Mark started his archaeological career as a teenager in 1984 working on Suffolk sites such as the Saxon settlement at Staunch Meadow, Brandon, and the Roman fort and town at Pakenham before becoming a full-time project assistant with Suffolk County Council Archaeological Service in the late 1980s. After obtaining a BSc in Archaeology from Bournemouth University he was promoted to the position of Project Officer in 1995.
Mark has substantial experience in the direction of all types of archaeological field projects and report production and has worked on a large number of sites dating from the Neolithic period through to WWII. His specialist interest is in the post-medieval period with particular reference to 19th and 20th century industrial sites as well as 18th century through to WWII military sites and fortifications. Mark continues his role as a Senior Project Officer at Cotswold Archaeology. As well as site direction he also produces desk-based assessments and carries out Historic Building Recording.
One of Mark's favourite sites was a Middle Bronze Age cremation cemetery at Sproughton, Suffolk which was excavated in advance of the construction of a sixth form centre. The excavation revealed the truncated remains of nineteen cremation burials, all but two of which were contained in urns, in a rectangular group measuring roughly 20m by 35m. Radiocarbon dating of cremated bone from six of the burials ranges from 3229±23BP to 3079±26BP, which would place the cemetery in the first half of the Middle Bronze Age period and a period of use of c.150 years.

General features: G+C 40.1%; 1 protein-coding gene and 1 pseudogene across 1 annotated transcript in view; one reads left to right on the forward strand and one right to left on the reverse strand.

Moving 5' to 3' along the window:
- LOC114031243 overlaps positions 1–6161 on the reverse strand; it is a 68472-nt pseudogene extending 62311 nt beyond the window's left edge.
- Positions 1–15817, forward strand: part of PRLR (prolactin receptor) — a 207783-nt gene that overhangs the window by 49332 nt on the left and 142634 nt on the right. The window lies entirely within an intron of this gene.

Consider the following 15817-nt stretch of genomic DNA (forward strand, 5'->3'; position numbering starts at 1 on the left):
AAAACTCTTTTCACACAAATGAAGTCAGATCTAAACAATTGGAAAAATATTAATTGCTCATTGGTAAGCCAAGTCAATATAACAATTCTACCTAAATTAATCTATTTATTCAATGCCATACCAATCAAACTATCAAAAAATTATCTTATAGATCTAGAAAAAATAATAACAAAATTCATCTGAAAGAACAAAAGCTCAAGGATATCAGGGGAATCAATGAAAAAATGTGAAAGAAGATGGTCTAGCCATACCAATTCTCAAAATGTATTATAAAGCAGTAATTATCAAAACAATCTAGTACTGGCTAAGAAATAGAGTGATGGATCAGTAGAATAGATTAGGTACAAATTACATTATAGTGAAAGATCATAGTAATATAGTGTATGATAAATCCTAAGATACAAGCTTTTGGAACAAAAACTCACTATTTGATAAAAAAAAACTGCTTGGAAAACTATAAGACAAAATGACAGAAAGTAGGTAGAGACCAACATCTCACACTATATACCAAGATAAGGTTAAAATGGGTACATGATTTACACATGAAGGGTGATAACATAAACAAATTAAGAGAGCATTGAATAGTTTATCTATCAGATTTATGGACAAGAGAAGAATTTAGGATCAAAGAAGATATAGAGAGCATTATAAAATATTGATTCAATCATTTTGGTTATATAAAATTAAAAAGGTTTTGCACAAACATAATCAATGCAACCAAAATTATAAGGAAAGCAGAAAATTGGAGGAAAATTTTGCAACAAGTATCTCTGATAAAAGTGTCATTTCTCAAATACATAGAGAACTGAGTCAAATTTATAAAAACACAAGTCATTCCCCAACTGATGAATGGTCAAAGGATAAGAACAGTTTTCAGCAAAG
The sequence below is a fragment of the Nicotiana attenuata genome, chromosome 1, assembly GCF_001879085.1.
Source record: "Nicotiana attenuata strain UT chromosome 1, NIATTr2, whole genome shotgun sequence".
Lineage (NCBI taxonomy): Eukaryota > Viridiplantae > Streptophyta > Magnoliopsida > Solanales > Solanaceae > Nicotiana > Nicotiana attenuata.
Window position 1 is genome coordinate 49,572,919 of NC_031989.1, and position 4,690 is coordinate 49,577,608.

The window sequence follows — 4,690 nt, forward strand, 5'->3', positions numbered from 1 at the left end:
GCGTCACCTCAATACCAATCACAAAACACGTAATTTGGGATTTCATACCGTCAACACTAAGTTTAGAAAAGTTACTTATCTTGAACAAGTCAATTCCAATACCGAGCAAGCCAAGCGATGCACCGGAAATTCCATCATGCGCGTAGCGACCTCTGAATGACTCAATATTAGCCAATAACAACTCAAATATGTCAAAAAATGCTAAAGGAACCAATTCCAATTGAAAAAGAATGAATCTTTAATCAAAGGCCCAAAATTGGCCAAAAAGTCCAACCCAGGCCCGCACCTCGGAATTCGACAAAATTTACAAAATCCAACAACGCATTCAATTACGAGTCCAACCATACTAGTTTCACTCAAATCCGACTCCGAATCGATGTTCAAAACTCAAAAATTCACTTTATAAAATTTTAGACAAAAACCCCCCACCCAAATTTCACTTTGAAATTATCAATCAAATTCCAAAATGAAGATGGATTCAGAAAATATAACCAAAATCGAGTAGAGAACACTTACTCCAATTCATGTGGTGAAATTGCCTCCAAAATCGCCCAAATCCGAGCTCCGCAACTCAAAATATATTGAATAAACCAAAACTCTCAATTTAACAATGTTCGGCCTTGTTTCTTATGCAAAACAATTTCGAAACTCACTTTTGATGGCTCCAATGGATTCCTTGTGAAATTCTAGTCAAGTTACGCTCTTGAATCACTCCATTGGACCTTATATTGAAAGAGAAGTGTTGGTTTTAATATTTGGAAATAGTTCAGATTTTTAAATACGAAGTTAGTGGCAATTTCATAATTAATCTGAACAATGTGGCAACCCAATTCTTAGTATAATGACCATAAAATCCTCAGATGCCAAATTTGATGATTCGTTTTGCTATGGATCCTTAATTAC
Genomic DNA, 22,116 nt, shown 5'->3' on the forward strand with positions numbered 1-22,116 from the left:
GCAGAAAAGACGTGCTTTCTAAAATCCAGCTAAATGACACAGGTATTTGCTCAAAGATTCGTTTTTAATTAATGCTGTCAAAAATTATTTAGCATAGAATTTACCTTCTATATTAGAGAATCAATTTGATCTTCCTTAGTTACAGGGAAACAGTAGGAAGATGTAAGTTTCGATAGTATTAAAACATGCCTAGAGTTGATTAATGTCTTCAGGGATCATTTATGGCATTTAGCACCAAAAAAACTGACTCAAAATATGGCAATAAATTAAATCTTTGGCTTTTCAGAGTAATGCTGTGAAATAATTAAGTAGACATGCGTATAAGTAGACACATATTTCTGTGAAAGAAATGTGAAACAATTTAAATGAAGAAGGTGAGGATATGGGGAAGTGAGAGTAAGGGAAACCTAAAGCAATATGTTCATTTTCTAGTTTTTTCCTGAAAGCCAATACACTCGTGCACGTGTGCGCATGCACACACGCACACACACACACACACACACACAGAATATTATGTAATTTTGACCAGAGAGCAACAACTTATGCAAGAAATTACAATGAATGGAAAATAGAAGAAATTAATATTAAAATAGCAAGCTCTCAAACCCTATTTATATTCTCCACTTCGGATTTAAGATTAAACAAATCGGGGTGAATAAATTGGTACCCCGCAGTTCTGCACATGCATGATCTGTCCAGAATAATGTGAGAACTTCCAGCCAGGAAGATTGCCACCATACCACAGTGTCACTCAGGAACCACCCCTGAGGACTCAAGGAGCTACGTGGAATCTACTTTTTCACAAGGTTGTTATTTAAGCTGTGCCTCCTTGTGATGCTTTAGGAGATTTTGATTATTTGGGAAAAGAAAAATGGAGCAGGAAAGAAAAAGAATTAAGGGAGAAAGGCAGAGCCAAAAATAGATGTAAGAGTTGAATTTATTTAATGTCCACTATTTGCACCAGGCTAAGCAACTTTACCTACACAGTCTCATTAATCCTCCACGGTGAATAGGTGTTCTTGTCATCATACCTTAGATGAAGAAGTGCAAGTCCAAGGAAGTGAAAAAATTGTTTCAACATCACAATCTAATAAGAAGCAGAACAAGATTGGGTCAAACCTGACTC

One burial monument, consisting of a small ring ditch measuring c. 2.8m in diameter and concentric with urn 0092, was recorded. Its presence was extremely hard to detect and it was only recognised due to a denser concentration of flint nodules present in the fill, possibly the remains of a stone cairn built over the burial but perhaps more likely to be from the erosion of an earthern mound which left the heavier flints in the ditch.
The cremation vessels varied considerably in size and degree of ornament but were characterised by a style of form and decoration that has parallels with urns of the Middle Bronze Age, ‘Ardleigh style’, a derivative of the Deverel-Rimbury tradition.
Mark subsequently wrote the post-excavation assessment report for the site, and it is to be published within a future East Anglian Archaeology volume on Bronze Age funerary sites in Suffolk.